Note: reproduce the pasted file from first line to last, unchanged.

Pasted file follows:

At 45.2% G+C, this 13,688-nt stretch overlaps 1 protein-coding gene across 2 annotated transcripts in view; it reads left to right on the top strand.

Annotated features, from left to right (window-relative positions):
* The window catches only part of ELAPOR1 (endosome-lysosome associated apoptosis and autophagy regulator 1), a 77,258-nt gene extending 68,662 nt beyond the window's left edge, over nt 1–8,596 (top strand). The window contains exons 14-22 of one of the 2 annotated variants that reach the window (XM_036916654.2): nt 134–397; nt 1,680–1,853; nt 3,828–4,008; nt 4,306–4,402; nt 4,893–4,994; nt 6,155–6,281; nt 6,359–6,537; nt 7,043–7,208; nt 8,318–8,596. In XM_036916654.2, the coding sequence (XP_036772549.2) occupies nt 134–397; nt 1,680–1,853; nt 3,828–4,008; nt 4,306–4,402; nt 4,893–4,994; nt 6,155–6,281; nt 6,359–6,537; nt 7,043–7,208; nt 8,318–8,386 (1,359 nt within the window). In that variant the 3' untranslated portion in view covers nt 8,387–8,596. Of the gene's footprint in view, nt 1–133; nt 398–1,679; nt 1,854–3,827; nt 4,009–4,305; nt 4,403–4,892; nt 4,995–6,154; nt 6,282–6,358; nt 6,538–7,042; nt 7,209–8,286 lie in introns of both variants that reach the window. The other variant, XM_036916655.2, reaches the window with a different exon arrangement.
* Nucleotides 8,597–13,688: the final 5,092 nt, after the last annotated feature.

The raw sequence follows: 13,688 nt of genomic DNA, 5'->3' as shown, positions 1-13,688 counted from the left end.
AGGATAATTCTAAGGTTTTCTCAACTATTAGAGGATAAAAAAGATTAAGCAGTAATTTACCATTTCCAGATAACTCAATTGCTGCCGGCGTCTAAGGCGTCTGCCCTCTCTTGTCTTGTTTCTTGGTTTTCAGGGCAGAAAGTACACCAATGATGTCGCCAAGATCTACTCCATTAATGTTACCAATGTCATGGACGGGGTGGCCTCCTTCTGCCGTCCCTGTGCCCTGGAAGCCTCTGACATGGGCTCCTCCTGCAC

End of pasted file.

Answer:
At 45.2% G+C, this 13,688-nt stretch overlaps 1 protein-coding gene across 2 annotated transcripts in view; it reads left to right on the top strand.

Annotated features, from left to right (window-relative positions):
* The window catches only part of ELAPOR1 (endosome-lysosome associated apoptosis and autophagy regulator 1), a 77,258-nt gene extending 68,662 nt beyond the window's left edge, over nt 1–8,596 (top strand). The window contains exons 14-22 of one of the 2 annotated variants that reach the window (XM_036916654.2): nt 134–397; nt 1,680–1,853; nt 3,828–4,008; nt 4,306–4,402; nt 4,893–4,994; nt 6,155–6,281; nt 6,359–6,537; nt 7,043–7,208; nt 8,318–8,596. In XM_036916654.2, the coding sequence (XP_036772549.2) occupies nt 134–397; nt 1,680–1,853; nt 3,828–4,008; nt 4,306–4,402; nt 4,893–4,994; nt 6,155–6,281; nt 6,359–6,537; nt 7,043–7,208; nt 8,318–8,386 (1,359 nt within the window). In that variant the 3' untranslated portion in view covers nt 8,387–8,596. Of the gene's footprint in view, nt 1–133; nt 398–1,679; nt 1,854–3,827; nt 4,009–4,305; nt 4,403–4,892; nt 4,995–6,154; nt 6,282–6,358; nt 6,538–7,042; nt 7,209–8,286 lie in introns of both variants that reach the window. The other variant, XM_036916655.2, reaches the window with a different exon arrangement.
* Nucleotides 8,597–13,688: the final 5,092 nt, after the last annotated feature.

The raw sequence follows: 13,688 nt of genomic DNA, 5'->3' as shown, positions 1-13,688 counted from the left end.
AGGATAATTCTAAGGTTTTCTCAACTATTAGAGGATAAAAAAGATTAAGCAGTAATTTACCATTTCCAGATAACTCAATTGCTGCCGGCGTCTAAGGCGTCTGCCCTCTCTTGTCTTGTTTCTTGGTTTTCAGGGCAGAAAGTACACCAATGATGTCGCCAAGATCTACTCCATTAATGTTACCAATGTCATGGACGGGGTGGCCTCCTTCTGCCGTCCCTGTGCCCTGGAAGCCTCTGACATGGGCTCCTCCTGCAC